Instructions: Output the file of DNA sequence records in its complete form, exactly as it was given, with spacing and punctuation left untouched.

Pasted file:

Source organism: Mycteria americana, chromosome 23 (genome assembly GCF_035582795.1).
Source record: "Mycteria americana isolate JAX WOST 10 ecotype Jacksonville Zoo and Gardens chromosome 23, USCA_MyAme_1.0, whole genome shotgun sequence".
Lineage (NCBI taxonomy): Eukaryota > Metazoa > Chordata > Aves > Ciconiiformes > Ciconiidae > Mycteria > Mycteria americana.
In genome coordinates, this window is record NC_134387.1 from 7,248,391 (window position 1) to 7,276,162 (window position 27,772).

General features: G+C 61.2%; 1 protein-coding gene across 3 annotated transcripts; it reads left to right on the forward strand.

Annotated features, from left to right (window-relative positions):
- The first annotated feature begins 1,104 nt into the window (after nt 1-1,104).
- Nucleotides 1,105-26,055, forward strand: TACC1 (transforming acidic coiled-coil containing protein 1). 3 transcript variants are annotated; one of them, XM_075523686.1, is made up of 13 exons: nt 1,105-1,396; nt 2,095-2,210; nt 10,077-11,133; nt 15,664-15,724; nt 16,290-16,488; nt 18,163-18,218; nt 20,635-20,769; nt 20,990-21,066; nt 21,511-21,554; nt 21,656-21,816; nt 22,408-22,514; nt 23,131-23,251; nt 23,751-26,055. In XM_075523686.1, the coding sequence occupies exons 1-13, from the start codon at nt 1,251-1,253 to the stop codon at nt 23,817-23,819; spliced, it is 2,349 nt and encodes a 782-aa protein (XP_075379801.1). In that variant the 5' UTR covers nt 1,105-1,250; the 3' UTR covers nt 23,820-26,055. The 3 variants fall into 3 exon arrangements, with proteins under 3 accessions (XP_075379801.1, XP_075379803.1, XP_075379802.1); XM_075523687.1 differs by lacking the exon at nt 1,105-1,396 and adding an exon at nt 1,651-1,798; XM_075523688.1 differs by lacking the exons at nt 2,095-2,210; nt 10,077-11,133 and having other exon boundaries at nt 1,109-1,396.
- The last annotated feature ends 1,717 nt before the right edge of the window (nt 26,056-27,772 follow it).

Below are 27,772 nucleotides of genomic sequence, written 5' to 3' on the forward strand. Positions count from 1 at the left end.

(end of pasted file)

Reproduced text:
Source organism: Mycteria americana, chromosome 23 (genome assembly GCF_035582795.1).
Source record: "Mycteria americana isolate JAX WOST 10 ecotype Jacksonville Zoo and Gardens chromosome 23, USCA_MyAme_1.0, whole genome shotgun sequence".
Lineage (NCBI taxonomy): Eukaryota > Metazoa > Chordata > Aves > Ciconiiformes > Ciconiidae > Mycteria > Mycteria americana.
In genome coordinates, this window is record NC_134387.1 from 7,248,391 (window position 1) to 7,276,162 (window position 27,772).

General features: G+C 61.2%; 1 protein-coding gene across 3 annotated transcripts; it reads left to right on the forward strand.

Annotated features, from left to right (window-relative positions):
- The first annotated feature begins 1,104 nt into the window (after nt 1-1,104).
- Nucleotides 1,105-26,055, forward strand: TACC1 (transforming acidic coiled-coil containing protein 1). 3 transcript variants are annotated; one of them, XM_075523686.1, is made up of 13 exons: nt 1,105-1,396; nt 2,095-2,210; nt 10,077-11,133; nt 15,664-15,724; nt 16,290-16,488; nt 18,163-18,218; nt 20,635-20,769; nt 20,990-21,066; nt 21,511-21,554; nt 21,656-21,816; nt 22,408-22,514; nt 23,131-23,251; nt 23,751-26,055. In XM_075523686.1, the coding sequence occupies exons 1-13, from the start codon at nt 1,251-1,253 to the stop codon at nt 23,817-23,819; spliced, it is 2,349 nt and encodes a 782-aa protein (XP_075379801.1). In that variant the 5' UTR covers nt 1,105-1,250; the 3' UTR covers nt 23,820-26,055. The 3 variants fall into 3 exon arrangements, with proteins under 3 accessions (XP_075379801.1, XP_075379803.1, XP_075379802.1); XM_075523687.1 differs by lacking the exon at nt 1,105-1,396 and adding an exon at nt 1,651-1,798; XM_075523688.1 differs by lacking the exons at nt 2,095-2,210; nt 10,077-11,133 and having other exon boundaries at nt 1,109-1,396.
- The last annotated feature ends 1,717 nt before the right edge of the window (nt 26,056-27,772 follow it).

Below are 27,772 nucleotides of genomic sequence, written 5' to 3' on the forward strand. Positions count from 1 at the left end.